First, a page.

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No. 1 With A 'Bull'
"Bull Durham" edged out "Rocky" by two points for No. 1.
Since it was born nearly two years ago, Page 2 has been all about sports movies. But we'd never put out our definitive list of the Top 20 Sports Movies of All-Time ... until now. Count down our complete list starting at No. 20, and then find out why our editors and columnists ranked "Bull Durham" at No. 1.
  • Halloran: Overrated "Bull Durham" simply stinks

  • The Sports Guy 10 Burning Questions
    "Hoosiers" is No. 4 on Page 2's list of the best sports movies, but it's No. 1 with Bill Simmons. As our sports movies week continues, The Sports Guy watches the Indiana hoops opus yet again and answers some obscure questions, like did Jimmy Chitwood have more missed shots or lines of dialogue?
    Page 2 didn't give any love to "Rudy" on our Top 20 list -- as scores of our readers are pointing out. However, Eric Neel recently fired 10 Burning Questions at three top movie critics -- and one of them admitted he has a serious soft spot for the 5-foot-nothing kid from South Bend.

    We've honored the 10 best actors, 10 best actresses and 10 best moments. Now, it's time to look at the worst of sports movies. Here's our list for the 10 worst sports films ever.

    10]  "The Slugger's Wife" (1985)
    Michael O'Keefe can't swing. But that's all right, because Rebecca DeMornay can't really sing and dance so much either.
    9]  "The Main Event" (1979)
    Ryan O'Neal as a boxer named Kid Natural. Wrap your mind around that for a minute.
    8]   "Amazing Grace and Chuck" (1987)
    Maybe sports can change the world, but not like this. Alex English and the kid make for a two-hour bland-off.
    7]   "The Babe" (1992)
    This sort of over-the-top anti-hero stuff is just as lame.
    6]   "The Bad News Bears Go to Japan" (1978)
    Why make a sequel to "The Bad News Bears in Breaking Training?"
    5]   "Rollerball" (2001)
    Just do a comparison between Chris Klein and James Caan to see the difference.

    Shields: In Hollywood, heaven is a playground
    What's the script for a typical sports movie? David Shields examines these stories of redemption and resurrection.
    Murphy: Cooler moments in sports cinema
    Page 2's Brian Murphy explains why sports movies have such a hold on our heads ... and hearts.
    Simmons: The SG on DVD (limited edition)
    Now that you've got the lowdown on the top 20 sports movies of all-time, let Bill Simmons give you his list of the top DVDs.
    10 Burning Questions with Dennis Quaid
    After starring in his fourth sports movie, Dennis Quaid explained what draws him to these roles.
    The Sports Guy: Which "Rocky" is real champ?
    On the 25th anniversary of "Rocky," Page 2's Bill Simmons tried to decide which of the five "Rocky" movies now ranks as the most watchable.
    Reel Life: "Bull Durham"
    Is "Bull Durham" an accurate reflection of life in the minors? Page 2's Reel Life series explores.
    Simmons: 'Ali' good, but not The Greatest
    Will Smith's "Ali" could have been a great movie. Bill Simmons explains why it fell short.
    Reel Life: 'Caddyshack'
    You know "Caddyshack" is a Cinderella story, but is it based on a real story? Page 2's Jeff Merron provides the answer.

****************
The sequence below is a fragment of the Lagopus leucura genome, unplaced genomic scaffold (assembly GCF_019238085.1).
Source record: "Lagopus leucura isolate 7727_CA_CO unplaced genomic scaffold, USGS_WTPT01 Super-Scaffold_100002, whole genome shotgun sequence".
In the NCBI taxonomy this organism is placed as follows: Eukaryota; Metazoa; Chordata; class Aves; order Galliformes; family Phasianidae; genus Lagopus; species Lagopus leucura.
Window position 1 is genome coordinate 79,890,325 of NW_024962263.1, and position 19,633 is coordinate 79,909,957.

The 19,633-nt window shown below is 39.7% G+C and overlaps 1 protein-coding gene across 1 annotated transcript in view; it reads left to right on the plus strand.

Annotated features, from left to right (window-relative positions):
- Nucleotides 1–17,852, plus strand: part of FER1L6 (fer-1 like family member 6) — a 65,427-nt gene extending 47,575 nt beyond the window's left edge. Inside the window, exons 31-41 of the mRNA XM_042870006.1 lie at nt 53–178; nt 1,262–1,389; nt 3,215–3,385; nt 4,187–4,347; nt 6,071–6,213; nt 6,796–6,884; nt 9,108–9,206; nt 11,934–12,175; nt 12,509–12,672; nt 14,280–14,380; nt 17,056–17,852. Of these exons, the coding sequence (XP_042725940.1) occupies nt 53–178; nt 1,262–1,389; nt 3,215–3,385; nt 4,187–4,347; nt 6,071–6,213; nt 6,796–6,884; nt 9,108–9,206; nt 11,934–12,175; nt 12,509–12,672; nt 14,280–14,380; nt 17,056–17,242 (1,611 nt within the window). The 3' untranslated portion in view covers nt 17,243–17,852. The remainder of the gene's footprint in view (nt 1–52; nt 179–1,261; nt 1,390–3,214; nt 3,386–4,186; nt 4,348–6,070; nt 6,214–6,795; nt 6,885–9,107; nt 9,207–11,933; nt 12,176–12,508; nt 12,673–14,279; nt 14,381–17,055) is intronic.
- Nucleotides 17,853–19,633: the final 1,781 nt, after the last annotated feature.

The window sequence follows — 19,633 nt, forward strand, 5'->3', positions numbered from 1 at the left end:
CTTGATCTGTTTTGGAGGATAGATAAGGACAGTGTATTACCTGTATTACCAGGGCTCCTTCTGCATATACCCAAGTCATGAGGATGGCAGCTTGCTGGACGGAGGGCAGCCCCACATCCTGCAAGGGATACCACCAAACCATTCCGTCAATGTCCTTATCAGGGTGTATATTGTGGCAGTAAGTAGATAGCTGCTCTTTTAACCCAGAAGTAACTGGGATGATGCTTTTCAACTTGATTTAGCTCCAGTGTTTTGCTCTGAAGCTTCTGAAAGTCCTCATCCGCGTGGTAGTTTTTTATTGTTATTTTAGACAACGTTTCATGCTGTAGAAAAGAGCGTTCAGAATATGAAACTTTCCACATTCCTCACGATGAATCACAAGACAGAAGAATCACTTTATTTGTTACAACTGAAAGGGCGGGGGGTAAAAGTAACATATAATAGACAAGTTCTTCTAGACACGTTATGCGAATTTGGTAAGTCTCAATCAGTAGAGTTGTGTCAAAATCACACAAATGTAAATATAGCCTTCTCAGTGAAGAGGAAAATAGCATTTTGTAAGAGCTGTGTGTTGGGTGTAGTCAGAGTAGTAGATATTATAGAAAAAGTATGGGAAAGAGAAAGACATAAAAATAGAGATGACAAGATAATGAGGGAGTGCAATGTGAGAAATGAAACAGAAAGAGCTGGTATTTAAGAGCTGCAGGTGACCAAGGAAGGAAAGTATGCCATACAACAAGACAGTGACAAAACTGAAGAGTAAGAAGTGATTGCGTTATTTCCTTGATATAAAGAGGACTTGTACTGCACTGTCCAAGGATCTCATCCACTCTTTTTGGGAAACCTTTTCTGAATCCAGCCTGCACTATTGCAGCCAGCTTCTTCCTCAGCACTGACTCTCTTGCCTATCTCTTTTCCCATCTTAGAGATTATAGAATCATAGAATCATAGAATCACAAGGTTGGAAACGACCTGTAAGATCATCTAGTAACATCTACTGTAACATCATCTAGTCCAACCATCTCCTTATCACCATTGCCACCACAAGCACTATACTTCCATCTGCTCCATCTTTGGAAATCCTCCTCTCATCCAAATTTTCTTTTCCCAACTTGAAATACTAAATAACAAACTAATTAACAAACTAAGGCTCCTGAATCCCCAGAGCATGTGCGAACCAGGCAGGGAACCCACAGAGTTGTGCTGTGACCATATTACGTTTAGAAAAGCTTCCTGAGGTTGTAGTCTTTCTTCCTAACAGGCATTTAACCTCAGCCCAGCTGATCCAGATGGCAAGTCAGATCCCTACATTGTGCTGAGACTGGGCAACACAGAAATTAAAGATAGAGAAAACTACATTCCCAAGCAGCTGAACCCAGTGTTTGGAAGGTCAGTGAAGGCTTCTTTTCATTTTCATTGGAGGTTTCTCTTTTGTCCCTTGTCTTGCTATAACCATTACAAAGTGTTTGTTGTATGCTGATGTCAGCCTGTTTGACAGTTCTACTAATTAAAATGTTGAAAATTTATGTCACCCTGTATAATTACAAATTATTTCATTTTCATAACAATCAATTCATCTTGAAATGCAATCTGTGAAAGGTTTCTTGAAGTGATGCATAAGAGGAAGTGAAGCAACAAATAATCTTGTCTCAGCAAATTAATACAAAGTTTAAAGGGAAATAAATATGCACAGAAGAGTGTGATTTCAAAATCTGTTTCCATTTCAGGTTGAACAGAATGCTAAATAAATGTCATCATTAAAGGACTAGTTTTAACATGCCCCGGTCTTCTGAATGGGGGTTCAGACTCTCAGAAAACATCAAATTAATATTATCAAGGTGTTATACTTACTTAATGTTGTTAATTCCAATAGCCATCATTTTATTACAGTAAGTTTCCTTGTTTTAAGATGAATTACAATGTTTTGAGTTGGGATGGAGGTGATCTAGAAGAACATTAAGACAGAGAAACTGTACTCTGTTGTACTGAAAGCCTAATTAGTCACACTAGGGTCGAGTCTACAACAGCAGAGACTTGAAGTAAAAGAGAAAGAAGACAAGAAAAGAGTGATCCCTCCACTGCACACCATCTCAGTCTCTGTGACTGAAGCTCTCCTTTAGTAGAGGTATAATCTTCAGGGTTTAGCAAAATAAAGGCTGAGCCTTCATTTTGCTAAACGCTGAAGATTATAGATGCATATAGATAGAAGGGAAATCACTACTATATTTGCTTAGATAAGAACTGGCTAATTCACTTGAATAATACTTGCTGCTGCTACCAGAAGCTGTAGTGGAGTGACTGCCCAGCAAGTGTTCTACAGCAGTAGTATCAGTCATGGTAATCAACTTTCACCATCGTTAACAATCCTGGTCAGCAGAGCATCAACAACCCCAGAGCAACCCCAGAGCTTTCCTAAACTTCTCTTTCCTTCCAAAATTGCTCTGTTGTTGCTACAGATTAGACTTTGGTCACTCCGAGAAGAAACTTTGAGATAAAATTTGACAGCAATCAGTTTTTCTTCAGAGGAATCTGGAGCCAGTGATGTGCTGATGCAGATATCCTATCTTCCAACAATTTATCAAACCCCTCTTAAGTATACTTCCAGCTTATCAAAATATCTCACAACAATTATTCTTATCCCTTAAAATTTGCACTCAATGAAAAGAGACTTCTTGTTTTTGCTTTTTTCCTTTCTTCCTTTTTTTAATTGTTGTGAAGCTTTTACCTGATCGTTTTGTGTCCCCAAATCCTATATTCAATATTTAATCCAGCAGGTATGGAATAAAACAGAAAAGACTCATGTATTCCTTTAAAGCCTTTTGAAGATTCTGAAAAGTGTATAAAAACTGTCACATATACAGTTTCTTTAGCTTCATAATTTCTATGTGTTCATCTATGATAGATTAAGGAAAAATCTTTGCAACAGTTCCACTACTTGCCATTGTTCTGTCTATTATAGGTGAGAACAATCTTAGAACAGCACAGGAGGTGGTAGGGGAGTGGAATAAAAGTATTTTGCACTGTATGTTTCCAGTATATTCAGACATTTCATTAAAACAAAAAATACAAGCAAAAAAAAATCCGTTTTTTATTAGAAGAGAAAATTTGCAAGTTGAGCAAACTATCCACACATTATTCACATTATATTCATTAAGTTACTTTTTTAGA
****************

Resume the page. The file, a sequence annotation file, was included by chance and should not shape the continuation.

Neel: All the right movie coaches
    Which sports movie coach is the best? Page 2's Eric Neel ponders who he'd most want on his bench.
    Reel Life: "Slap Shot"
    Put on the foil and bring your toys as Page 2's Jeff Merron takes an up-close look at "Slap Shot."

    Page 2 columnist Dan Shanoff discusses the sports movie he's ashamed to admit he loves:

    Every sports fan with a movie fetish has a particular flick they would describe as a "guilty pleasure." Other people might not understand; they might even mock.

    These guilty pleasures are enjoyed alone in movie theaters (because no one else will go with you); or rapt on the couch in front of yet another FX rerun; or -- in the saddest cases -- denied, with the frustration eventually manifesting itself in a secret registration with an obscure film-fan website. As you read this, I stand up and declare, "My name is Dan, and I love 'Varsity Blues.' "

    Aside from its status as the sports-movie canon's most prominent teen-movie representative, the story of one thoughtful teenage backup quarterback's struggle against his town's obsession with the local high-school football team has all the elements necessary to satisfy.

    Among them: the introspective, literally straight-out-of-Dawson's-Creek hero (James VanDerBeek), with massive talent yet stuck behind the town QB god (a pre-"Fast/Furious" Paul Walker), who has a scholarship to Florida State, no less; the legendary coach (John Voight), more martinet than man; the overprotective oversized lineman-friend; the alcoholic, free-wheeling receiver-friend; rebellious audibles; terrifying tongue-lashings; huge games with huge plays (if not-so-unpredictable outcomes); and, yes ... that unforgettable whipped-cream sundae bikini scene.

    When the god goes down with injury and our hero steps in, let the montage of winning begin -- with all the accompanying hype and pressure from his townfolk. Will Mr. Sensitive lose his soul in the glare of the spotlight? Will the evil coach bully his team to another state title? Will someone help that cheerleader with her sundae bikini? I certainly wouldn't want to ruin the thrills for you, if you haven't seen it.

    As for me, I'll be kicking back, watching it for the umpteenth time, with a hand on the remote in case anyone checks in on me.

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